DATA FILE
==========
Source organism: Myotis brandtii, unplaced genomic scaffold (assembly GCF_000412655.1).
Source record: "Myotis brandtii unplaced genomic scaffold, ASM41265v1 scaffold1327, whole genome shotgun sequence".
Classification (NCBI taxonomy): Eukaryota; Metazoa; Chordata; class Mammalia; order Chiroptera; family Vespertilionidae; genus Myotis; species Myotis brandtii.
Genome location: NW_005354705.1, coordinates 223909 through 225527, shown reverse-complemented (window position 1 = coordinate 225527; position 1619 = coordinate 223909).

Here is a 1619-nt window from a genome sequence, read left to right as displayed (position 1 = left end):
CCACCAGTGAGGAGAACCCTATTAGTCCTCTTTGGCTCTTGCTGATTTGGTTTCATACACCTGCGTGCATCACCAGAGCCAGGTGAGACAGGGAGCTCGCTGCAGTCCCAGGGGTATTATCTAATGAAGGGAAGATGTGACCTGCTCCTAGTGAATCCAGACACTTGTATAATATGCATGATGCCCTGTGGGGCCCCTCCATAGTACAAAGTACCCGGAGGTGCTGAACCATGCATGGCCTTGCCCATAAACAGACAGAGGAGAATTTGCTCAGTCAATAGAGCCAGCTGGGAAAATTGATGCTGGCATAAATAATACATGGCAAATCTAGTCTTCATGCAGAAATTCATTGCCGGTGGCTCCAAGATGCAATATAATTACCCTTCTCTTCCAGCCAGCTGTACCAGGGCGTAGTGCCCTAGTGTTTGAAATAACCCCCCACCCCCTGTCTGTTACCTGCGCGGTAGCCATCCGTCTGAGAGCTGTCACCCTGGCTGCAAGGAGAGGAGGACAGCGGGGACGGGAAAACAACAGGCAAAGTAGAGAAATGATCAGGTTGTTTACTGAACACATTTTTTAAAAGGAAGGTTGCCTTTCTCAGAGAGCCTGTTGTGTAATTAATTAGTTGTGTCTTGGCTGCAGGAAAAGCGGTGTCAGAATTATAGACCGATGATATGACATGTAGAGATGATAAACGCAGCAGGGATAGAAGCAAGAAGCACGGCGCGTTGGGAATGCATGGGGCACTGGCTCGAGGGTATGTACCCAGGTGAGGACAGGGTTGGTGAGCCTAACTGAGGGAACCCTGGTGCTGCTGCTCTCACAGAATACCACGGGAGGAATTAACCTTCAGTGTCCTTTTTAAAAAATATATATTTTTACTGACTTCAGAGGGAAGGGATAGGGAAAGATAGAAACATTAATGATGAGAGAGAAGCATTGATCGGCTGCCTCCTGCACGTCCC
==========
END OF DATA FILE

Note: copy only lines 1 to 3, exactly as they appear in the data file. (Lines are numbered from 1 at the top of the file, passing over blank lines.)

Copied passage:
Source organism: Myotis brandtii, unplaced genomic scaffold (assembly GCF_000412655.1).
Source record: "Myotis brandtii unplaced genomic scaffold, ASM41265v1 scaffold1327, whole genome shotgun sequence".
Classification (NCBI taxonomy): Eukaryota; Metazoa; Chordata; class Mammalia; order Chiroptera; family Vespertilionidae; genus Myotis; species Myotis brandtii.